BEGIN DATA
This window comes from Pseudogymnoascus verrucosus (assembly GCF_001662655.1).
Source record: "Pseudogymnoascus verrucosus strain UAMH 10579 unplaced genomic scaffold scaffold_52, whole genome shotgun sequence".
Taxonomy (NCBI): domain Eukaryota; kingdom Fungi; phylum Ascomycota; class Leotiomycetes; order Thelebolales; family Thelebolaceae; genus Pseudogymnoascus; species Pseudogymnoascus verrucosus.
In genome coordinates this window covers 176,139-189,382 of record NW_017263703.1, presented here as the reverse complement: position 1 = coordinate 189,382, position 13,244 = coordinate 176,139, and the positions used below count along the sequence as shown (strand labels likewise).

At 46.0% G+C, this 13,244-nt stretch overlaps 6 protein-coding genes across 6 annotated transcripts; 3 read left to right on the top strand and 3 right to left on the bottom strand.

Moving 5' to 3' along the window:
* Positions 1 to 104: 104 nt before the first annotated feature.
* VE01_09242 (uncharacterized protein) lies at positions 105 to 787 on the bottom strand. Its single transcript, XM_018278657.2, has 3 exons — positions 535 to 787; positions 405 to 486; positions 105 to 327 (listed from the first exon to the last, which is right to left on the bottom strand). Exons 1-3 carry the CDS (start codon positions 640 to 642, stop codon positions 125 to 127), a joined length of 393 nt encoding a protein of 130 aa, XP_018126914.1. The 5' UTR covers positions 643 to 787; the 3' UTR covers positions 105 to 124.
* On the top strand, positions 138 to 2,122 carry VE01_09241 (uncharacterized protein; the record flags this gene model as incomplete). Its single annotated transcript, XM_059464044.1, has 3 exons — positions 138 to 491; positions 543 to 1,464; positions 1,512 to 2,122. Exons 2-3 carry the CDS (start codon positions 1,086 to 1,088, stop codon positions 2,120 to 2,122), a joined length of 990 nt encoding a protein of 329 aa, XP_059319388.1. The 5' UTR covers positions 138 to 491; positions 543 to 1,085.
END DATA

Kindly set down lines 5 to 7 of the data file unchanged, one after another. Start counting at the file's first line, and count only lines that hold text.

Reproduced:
At 46.0% G+C, this 13,244-nt stretch overlaps 6 protein-coding genes across 6 annotated transcripts; 3 read left to right on the top strand and 3 right to left on the bottom strand.

Moving 5' to 3' along the window:
* Positions 1 to 104: 104 nt before the first annotated feature.